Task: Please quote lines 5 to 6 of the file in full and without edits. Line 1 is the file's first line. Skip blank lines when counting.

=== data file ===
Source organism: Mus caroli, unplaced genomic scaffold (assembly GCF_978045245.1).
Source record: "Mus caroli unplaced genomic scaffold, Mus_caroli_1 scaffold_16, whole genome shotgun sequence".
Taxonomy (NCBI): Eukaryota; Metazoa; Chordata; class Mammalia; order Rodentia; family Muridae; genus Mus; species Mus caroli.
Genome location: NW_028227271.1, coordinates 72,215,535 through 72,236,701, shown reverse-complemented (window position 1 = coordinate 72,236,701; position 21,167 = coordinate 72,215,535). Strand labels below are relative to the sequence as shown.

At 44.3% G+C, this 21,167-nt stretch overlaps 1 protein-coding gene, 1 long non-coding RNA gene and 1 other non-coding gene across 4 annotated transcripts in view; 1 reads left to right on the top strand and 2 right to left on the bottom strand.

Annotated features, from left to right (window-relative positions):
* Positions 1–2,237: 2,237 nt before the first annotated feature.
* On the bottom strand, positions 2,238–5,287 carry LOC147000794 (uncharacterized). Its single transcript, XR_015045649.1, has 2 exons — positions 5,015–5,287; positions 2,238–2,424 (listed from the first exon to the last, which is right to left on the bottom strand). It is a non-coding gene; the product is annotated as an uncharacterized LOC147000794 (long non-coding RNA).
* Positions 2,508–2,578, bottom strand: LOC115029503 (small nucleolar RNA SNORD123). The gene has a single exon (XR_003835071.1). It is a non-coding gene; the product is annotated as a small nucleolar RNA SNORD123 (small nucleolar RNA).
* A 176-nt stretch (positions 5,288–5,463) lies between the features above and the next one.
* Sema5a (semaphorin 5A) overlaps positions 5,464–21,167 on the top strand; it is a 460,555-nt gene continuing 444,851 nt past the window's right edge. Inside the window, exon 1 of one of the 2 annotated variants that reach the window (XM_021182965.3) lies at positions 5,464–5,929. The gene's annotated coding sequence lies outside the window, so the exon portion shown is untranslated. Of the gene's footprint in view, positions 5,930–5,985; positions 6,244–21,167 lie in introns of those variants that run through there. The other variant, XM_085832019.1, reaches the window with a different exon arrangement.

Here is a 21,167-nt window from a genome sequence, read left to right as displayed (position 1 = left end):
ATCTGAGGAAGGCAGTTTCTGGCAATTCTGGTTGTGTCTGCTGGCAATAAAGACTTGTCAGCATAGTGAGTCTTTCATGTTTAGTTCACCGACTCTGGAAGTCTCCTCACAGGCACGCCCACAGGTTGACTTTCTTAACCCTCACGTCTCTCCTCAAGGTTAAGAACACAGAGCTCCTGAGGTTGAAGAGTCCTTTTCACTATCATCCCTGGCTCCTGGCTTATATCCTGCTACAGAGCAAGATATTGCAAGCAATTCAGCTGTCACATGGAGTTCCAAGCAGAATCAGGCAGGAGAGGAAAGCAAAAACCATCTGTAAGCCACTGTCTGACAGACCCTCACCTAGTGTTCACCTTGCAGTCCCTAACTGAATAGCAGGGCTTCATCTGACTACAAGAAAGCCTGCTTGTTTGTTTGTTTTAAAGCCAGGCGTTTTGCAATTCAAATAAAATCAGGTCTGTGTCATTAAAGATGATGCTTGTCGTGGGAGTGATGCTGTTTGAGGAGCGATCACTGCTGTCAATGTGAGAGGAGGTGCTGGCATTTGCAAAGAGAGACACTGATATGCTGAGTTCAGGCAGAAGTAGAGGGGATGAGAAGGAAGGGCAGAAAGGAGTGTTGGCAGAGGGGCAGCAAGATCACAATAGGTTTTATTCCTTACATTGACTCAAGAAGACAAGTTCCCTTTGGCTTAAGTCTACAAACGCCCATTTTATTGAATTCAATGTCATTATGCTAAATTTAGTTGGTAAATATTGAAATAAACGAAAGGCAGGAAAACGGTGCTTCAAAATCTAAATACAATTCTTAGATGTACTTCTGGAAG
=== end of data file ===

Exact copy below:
At 44.3% G+C, this 21,167-nt stretch overlaps 1 protein-coding gene, 1 long non-coding RNA gene and 1 other non-coding gene across 4 annotated transcripts in view; 1 reads left to right on the top strand and 2 right to left on the bottom strand.

Annotated features, from left to right (window-relative positions):